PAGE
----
A drawback of the hobby that almost did me in was the high cost of admission.  Although I haven't used this exact model, my first telescope was an 80mm Celestron similar to this one.  Things are small in the eyepiece - and you'll want to add some accessories.  But, this is a simple platform that can open up the skies for your inquiring mind to visit.  (Saturn will BARELY have rings with the included eyepiece, but the Moon will be awesome.)  

For a Few Dollars More
Yeah BUDDY!  This 8" dob is quite a "serious" telescope, and for under $500, you can see far, far away.  I regularly observe with an 8", and love it.  

Don't forget

 (And my brother got a $12 pair off eBay that gave my fancy ones a run for their money!)

What I recommend

  If you've got some money to burn, a 6" "dob" (Newtonian reflector mounted on a Dobsonian base) is an excellent scope to buy.  Another nice thing about reflectors - they avoid the bane of inexpensive refractors, which is chromatic aberration.  This is when a lens focuses red and blue light slightly differently, resulting in a halo of color around bright objects.  Mirrors don't have that problem.  

    If you don't, or are still wondering if astronomy is for you, a small refractor, or even a little tabletop "dob" would be a good choice.  Now, I haven't personally used this one, but it sure looks intriguing:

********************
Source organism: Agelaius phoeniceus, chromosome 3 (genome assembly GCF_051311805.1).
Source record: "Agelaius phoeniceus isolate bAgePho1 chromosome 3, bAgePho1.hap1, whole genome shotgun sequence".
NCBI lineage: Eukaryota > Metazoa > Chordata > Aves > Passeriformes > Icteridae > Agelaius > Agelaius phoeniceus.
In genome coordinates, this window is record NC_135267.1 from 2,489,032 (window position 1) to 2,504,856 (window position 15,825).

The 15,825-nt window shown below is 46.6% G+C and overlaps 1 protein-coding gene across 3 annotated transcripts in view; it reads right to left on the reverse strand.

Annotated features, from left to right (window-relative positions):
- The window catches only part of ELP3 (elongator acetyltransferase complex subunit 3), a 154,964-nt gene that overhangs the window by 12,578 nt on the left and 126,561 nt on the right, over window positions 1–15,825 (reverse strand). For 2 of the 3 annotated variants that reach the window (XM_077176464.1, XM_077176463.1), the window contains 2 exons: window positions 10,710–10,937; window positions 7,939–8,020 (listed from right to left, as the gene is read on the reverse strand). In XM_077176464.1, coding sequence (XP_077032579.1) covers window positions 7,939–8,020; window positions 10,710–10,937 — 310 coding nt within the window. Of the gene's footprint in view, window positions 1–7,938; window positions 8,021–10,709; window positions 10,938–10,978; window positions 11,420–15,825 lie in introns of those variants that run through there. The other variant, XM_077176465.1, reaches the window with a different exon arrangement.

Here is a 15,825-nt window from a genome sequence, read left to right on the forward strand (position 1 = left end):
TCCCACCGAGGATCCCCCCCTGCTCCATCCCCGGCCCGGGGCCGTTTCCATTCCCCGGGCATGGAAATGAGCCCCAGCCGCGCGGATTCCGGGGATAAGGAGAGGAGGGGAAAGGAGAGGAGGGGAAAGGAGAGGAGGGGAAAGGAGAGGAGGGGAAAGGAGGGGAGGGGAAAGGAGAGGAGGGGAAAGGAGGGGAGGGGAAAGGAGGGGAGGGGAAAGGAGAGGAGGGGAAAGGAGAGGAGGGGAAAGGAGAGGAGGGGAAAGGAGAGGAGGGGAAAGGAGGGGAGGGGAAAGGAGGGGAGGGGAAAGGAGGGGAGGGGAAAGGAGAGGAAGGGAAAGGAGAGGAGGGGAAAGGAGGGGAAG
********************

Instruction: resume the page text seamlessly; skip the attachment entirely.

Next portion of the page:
For sixty bucks, it seems worth a gamble.  

What I would avoid

Wobbly, spindly mounts, especially of the "EQ" (Equatorial) variety.  I love EQ mounts, but they have to be big, expensive, and heavy to work right.  Here's a video where I review a rig that costs about $800.  I use it all the time, and love it, but I wouldn't recommend it as a first scope.  

  I'm not a big fan of Newtonian reflectors mounted on tripods in this price range, but....more on that in a moment.  

What to expect

TEENY tiny "dots" and smudges.  Even through my premium gear, with the exception of the Moon, most things are gray smudges, and the scale of things is tiny.  Now, the light has been traveling since before the age of the Dinosaurs, and THAT'S cool.  But, you won't see color, you won't see (much) detail, and you'll have to learn the sky to figure out where you're looking.  It can be frustrating, but it's SO SO COOL.   

A word about binoculars

  A nice pair of binoculars should be in every observer's toolkit, be it your primary instrument or another horse in the stable.  Their effortless wide fields, and cruising along the Milky!  Plus, their lenses gather much more light than your eyes can, so you'll see more, and farther.  Generally, stick to 10 power or below, and a range of 35-50 mm is a good target for the lens.  (A 10x50 model is ideal, and a 7x35 is excellent as well.)  

In closing

The best telescope is the one you have!  (Or the one you can afford.)  The sky can be enjoyed in so many ways, so definitely get out there and do some stargazing!  Keep in mind that the cheaper scopes can require a little more patience, and a $100 pair of binoculars will be much higher quality than a $100 scope.  That being said, the priority is to look at the sky.  

  Let me know if you have any questions, and of course, check out my YouTube channel, Astronomy with Josh!

Clear skies,